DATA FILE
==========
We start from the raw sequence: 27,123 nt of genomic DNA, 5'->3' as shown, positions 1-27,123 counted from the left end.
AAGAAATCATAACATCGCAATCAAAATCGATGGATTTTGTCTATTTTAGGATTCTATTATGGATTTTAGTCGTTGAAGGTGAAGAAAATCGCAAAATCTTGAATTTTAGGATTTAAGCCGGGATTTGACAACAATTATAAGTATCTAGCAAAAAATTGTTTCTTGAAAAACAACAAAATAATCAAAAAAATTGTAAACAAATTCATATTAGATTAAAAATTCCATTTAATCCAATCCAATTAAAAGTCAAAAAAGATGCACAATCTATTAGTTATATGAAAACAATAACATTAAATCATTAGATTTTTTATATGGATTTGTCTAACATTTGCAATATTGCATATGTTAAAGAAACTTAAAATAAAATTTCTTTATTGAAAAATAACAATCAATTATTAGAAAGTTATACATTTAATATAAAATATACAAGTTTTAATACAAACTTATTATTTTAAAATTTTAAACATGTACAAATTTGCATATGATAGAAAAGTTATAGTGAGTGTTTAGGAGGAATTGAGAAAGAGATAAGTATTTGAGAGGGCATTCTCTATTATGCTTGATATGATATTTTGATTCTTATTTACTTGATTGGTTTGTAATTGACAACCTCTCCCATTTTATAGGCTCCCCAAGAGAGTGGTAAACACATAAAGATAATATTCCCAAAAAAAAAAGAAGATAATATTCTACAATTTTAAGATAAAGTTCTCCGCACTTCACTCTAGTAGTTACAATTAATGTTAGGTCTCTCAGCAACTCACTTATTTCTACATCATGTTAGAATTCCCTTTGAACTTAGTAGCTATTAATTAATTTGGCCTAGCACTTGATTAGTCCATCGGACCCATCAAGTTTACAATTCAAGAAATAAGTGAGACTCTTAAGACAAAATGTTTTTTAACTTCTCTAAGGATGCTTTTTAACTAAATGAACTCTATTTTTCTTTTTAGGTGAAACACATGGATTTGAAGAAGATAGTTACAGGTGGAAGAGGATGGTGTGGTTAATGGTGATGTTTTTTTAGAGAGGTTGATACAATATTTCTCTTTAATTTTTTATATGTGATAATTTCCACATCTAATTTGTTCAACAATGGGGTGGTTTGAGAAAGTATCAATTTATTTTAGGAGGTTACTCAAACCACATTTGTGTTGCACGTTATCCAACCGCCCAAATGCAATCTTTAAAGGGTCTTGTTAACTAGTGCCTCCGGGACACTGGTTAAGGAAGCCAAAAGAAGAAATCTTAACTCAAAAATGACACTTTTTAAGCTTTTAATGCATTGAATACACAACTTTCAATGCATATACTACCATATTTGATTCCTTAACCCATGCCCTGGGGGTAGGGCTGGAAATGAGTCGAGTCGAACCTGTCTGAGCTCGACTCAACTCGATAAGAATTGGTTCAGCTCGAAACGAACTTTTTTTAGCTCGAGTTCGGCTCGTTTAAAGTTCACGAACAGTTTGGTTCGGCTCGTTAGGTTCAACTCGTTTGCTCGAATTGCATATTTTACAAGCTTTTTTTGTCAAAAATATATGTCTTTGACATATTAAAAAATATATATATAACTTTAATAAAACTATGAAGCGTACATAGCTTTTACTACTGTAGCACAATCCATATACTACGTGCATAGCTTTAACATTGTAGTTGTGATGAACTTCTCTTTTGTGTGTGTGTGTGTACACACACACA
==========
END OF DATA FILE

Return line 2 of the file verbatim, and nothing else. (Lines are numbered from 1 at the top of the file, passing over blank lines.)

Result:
AAGAAATCATAACATCGCAATCAAAATCGATGGATTTTGTCTATTTTAGGATTCTATTATGGATTTTAGTCGTTGAAGGTGAAGAAAATCGCAAAATCTTGAATTTTAGGATTTAAGCCGGGATTTGACAACAATTATAAGTATCTAGCAAAAAATTGTTTCTTGAAAAACAACAAAATAATCAAAAAAATTGTAAACAAATTCATATTAGATTAAAAATTCCATTTAATCCAATCCAATTAAAAGTCAAAAAAGATGCACAATCTATTAGTTATATGAAAACAATAACATTAAATCATTAGATTTTTTATATGGATTTGTCTAACATTTGCAATATTGCATATGTTAAAGAAACTTAAAATAAAATTTCTTTATTGAAAAATAACAATCAATTATTAGAAAGTTATACATTTAATATAAAATATACAAGTTTTAATACAAACTTATTATTTTAAAATTTTAAACATGTACAAATTTGCATATGATAGAAAAGTTATAGTGAGTGTTTAGGAGGAATTGAGAAAGAGATAAGTATTTGAGAGGGCATTCTCTATTATGCTTGATATGATATTTTGATTCTTATTTACTTGATTGGTTTGTAATTGACAACCTCTCCCATTTTATAGGCTCCCCAAGAGAGTGGTAAACACATAAAGATAATATTCCCAAAAAAAAAAGAAGATAATATTCTACAATTTTAAGATAAAGTTCTCCGCACTTCACTCTAGTAGTTACAATTAATGTTAGGTCTCTCAGCAACTCACTTATTTCTACATCATGTTAGAATTCCCTTTGAACTTAGTAGCTATTAATTAATTTGGCCTAGCACTTGATTAGTCCATCGGACCCATCAAGTTTACAATTCAAGAAATAAGTGAGACTCTTAAGACAAAATGTTTTTTAACTTCTCTAAGGATGCTTTTTAACTAAATGAACTCTATTTTTCTTTTTAGGTGAAACACATGGATTTGAAGAAGATAGTTACAGGTGGAAGAGGATGGTGTGGTTAATGGTGATGTTTTTTTAGAGAGGTTGATACAATATTTCTCTTTAATTTTTTATATGTGATAATTTCCACATCTAATTTGTTCAACAATGGGGTGGTTTGAGAAAGTATCAATTTATTTTAGGAGGTTACTCAAACCACATTTGTGTTGCACGTTATCCAACCGCCCAAATGCAATCTTTAAAGGGTCTTGTTAACTAGTGCCTCCGGGACACTGGTTAAGGAAGCCAAAAGAAGAAATCTTAACTCAAAAATGACACTTTTTAAGCTTTTAATGCATTGAATACACAACTTTCAATGCATATACTACCATATTTGATTCCTTAACCCATGCCCTGGGGGTAGGGCTGGAAATGAGTCGAGTCGAACCTGTCTGAGCTCGACTCAACTCGATAAGAATTGGTTCAGCTCGAAACGAACTTTTTTTAGCTCGAGTTCGGCTCGTTTAAAGTTCACGAACAGTTTGGTTCGGCTCGTTAGGTTCAACTCGTTTGCTCGAATTGCATATTTTACAAGCTTTTTTTGTCAAAAATATATGTCTTTGACATATTAAAAAATATATATATAACTTTAATAAAACTATGAAGCGTACATAGCTTTTACTACTGTAGCACAATCCATATACTACGTGCATAGCTTTAACATTGTAGTTGTGATGAACTTCTCTTTTGTGTGTGTGTGTGTACACACACACA